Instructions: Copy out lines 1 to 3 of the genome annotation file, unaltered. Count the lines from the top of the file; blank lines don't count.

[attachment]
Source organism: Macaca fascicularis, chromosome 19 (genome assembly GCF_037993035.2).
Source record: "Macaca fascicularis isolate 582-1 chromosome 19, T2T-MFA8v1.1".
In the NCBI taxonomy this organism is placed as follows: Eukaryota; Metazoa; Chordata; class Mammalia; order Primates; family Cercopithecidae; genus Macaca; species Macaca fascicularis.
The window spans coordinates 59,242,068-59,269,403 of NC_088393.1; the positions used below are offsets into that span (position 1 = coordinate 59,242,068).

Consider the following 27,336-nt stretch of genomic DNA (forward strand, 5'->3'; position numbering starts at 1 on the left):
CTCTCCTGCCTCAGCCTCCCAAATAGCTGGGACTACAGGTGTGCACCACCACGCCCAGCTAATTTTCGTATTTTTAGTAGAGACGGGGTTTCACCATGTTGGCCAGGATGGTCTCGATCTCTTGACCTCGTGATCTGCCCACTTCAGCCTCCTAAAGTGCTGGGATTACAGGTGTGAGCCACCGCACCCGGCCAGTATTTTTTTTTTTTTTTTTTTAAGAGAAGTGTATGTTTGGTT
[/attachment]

Source organism: Macaca fascicularis, chromosome 19 (genome assembly GCF_037993035.2).
Source record: "Macaca fascicularis isolate 582-1 chromosome 19, T2T-MFA8v1.1".
In the NCBI taxonomy this organism is placed as follows: Eukaryota; Metazoa; Chordata; class Mammalia; order Primates; family Cercopithecidae; genus Macaca; species Macaca fascicularis.